Swaziland CP report final.pdf
From July 2004-December 2005, POLICY, in partnership with the International Community of Women Living with HIV/AIDS (ICW), implemented the core-funded target of opportunity (TOO), Meeting the Reproductive Health Needs of HIV-Positive Women: Using Evidence to Advocate for Change, in Swaziland and South Africa. This report presents a summary of the key findings from the project's rapid assessments on HIV-positive women's reproductive health (RH) needs and details the project’s lessons learned and implications for implementing possible future activities.
TOO RH Swaziland and South Africa.pdf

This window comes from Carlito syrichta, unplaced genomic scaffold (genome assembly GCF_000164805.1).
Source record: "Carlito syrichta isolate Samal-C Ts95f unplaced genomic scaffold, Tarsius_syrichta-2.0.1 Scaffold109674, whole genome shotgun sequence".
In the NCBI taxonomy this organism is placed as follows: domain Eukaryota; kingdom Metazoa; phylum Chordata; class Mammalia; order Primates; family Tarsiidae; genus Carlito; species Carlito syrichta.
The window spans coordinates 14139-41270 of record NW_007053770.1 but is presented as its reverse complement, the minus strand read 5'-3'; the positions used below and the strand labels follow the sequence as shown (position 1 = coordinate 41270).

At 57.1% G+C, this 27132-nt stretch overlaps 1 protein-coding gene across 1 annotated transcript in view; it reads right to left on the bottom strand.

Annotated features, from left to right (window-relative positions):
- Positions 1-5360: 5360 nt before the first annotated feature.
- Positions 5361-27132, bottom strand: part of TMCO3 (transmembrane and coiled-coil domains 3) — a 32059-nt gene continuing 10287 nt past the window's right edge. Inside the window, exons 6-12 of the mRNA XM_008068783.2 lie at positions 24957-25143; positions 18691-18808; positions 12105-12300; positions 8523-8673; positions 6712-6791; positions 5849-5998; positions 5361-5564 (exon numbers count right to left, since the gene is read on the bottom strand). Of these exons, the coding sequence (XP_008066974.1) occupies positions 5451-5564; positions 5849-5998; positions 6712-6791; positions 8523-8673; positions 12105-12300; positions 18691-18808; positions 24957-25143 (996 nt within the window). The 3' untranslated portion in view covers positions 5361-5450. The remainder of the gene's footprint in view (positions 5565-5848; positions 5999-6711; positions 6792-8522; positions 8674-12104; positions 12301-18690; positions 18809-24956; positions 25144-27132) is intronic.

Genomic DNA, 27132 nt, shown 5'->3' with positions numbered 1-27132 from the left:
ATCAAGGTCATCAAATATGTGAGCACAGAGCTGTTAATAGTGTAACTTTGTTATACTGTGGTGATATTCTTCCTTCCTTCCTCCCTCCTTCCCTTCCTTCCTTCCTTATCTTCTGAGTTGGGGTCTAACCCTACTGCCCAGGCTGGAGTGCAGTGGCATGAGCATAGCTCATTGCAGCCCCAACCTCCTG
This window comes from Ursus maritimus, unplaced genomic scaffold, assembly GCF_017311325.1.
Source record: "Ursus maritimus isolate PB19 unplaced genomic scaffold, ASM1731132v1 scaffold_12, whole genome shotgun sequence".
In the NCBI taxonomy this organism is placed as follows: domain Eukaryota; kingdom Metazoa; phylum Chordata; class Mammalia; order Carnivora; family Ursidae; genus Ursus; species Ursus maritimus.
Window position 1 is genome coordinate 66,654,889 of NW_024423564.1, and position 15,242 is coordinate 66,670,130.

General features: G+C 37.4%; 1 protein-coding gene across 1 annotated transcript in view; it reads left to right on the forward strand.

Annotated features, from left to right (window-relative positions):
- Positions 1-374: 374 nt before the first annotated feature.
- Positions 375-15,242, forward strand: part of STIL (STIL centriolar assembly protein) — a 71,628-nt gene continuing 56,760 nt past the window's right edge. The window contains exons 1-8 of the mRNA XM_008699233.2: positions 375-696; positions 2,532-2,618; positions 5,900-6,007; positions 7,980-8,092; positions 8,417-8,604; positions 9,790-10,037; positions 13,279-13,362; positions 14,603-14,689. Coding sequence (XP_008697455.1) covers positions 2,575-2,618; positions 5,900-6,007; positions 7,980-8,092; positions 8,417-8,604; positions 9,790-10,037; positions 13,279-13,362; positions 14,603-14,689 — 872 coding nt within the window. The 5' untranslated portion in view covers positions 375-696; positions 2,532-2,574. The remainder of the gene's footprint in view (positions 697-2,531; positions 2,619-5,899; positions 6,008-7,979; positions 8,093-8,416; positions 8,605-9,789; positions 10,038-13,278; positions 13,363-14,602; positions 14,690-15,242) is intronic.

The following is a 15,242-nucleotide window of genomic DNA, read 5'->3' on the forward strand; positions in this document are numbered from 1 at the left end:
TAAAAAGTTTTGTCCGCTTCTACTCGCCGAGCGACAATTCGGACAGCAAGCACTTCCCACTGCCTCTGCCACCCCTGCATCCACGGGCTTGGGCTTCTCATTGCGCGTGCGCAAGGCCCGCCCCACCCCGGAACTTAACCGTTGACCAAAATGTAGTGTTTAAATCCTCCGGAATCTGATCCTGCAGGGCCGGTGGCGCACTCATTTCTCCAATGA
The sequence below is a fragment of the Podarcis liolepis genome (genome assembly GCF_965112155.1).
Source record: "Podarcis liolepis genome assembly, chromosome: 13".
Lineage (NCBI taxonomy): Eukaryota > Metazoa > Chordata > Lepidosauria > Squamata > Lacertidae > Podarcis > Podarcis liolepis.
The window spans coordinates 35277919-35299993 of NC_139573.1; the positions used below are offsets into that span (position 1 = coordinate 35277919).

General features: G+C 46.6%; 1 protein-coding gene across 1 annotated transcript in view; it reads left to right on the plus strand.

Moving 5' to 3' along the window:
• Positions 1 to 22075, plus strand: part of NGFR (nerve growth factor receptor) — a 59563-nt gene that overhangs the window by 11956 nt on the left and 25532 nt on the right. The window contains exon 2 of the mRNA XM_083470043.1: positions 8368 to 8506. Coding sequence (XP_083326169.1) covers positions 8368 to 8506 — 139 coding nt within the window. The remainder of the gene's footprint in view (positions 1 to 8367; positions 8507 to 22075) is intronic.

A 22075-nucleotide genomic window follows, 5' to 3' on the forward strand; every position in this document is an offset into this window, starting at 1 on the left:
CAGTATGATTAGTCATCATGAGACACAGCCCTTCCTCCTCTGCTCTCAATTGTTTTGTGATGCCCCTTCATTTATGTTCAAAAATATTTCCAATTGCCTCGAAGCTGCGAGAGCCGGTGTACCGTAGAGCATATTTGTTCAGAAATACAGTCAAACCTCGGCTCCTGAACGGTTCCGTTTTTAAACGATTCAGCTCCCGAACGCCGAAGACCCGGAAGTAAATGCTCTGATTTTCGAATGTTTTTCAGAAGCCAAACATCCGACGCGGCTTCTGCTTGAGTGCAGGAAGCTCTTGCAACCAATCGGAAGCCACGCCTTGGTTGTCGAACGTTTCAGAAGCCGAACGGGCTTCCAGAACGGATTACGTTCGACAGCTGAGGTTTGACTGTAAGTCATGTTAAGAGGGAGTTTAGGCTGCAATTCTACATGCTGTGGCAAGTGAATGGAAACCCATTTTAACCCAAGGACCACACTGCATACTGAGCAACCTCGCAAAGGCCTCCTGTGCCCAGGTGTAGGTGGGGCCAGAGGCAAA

This report includes two-page summaries that document the purpose, objectives, activities, and achievements of each TOO and also their related products, such as final activity reports and studies. In Uganda, POLICY conducted a study to assess the position of family planning in the context of HIV/AIDS policies and programs and the demand for and use of family planning by clients of HIV/AIDS services. The Haiti TOO focused on identifying policy and operational barriers to the provision of and access to voluntary counseling and testing services for adolescents. The ongoing TOO in Bangladesh is designing and implementing an innovative advocacy approach for maternal health. In South Africa and Swaziland, the TOO increased the capacity of HIV-positive women's networks to advocate for improved policies and guidelines to better address the family planning and reproductive health needs of HIV-positive women. The stigma and discrimination TOO is advancing the global debate on addressing stigma and discrimination as a central element in all HIV/AIDS programs.